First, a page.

By Jessica C. Kraft
The common understanding of optimism is that it is an innate attitude. You're born an optimist, a pessimist, or a realist, and once you see the glass half empty, you'll always see it that way. But this is actually quite a pessimistic assumption.
On the contrary, the current thinking in psychology and neuroscience is quite optimistic about your ability to banish pessimistic attitudes. The positive psychology movement, in particular, advances the idea that optimism is a skill that can be learned and practiced until it becomes a habitual and beneficial way of approaching life's ups and downs. And teachings from global wisdom traditions also show us powerful methods for transforming negative thought patterns.
The founder of positive psychology, Martin Seligman, PhD, says that learning optimism begins with listening to how we describe and ultimately label the various events in our lives—what Seligman has termed our "explanatory style."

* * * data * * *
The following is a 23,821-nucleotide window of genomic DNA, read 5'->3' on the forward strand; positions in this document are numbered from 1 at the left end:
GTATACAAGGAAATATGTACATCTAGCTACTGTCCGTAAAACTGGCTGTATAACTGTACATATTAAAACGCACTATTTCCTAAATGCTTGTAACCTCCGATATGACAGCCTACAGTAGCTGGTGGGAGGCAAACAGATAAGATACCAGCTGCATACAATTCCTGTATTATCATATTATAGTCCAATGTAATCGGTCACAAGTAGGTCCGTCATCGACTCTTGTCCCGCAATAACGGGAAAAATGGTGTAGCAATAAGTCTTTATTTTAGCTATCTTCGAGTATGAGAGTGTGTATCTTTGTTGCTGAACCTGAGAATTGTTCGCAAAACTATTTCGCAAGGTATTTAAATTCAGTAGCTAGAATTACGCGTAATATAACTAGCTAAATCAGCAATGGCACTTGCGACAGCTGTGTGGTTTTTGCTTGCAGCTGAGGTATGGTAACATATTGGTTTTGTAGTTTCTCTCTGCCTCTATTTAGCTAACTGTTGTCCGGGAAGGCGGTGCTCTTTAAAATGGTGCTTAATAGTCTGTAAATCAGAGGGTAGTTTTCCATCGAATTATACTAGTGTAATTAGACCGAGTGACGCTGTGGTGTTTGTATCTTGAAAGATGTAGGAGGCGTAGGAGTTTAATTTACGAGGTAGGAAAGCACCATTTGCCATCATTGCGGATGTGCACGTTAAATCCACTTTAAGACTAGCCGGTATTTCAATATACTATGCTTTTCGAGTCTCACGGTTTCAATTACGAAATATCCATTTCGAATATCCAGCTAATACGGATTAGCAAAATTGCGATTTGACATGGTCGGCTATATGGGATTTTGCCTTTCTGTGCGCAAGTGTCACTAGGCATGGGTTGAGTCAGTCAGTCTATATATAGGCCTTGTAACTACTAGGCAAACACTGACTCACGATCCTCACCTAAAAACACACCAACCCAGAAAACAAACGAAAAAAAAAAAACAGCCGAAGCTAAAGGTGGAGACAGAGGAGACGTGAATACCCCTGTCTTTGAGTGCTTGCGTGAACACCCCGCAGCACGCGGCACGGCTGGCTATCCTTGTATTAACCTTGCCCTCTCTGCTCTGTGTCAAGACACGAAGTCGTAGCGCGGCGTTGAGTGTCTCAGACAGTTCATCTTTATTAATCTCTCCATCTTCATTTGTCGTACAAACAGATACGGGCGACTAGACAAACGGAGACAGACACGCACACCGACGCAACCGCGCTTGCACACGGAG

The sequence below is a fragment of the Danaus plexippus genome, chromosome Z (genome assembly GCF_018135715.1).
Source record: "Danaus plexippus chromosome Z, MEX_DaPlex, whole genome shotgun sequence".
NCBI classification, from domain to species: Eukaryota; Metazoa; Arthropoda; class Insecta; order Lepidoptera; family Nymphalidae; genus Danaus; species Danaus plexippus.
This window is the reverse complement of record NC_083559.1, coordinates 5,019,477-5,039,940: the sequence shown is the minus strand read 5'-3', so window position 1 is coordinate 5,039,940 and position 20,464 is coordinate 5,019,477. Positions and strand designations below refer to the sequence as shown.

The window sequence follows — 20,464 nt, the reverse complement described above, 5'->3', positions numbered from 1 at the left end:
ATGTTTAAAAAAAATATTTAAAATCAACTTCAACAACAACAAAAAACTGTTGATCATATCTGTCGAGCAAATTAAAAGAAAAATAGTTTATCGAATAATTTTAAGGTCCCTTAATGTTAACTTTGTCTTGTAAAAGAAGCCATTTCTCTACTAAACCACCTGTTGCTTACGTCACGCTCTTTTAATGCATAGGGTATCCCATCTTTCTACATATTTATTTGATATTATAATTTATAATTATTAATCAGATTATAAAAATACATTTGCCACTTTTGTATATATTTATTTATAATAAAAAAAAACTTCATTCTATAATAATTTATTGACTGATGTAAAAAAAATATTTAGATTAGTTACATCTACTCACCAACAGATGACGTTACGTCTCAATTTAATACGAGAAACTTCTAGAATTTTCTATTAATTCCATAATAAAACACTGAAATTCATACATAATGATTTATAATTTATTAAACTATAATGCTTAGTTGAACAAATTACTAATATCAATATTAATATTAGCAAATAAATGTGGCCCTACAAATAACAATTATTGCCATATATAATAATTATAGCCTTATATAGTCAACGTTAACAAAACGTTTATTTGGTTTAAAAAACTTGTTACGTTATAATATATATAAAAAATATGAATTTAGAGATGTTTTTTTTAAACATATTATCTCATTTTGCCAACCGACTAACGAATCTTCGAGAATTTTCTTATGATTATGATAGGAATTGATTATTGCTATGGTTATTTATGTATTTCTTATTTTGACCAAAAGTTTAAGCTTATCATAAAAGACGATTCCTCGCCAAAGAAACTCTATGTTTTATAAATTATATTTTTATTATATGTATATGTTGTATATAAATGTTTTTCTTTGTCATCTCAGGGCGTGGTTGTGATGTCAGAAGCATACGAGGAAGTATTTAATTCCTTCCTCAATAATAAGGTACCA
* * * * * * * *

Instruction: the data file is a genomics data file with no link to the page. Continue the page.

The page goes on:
If your explanatory style is pessimistic, you might assume that you are generally unlikable because you've received some harsh words from a friend. If your kids aren't achieving high marks in school, you might assume that you're a total failure at parenting.
In this style, any particular setback is seen as part of a permanent condition that applies to other areas of life. When something good happens to the inveterate pessimist, however, he tends to see it as temporary and very narrowly focused. Each win is just a fluke; the high test score is simple luck… [end of excerpt]
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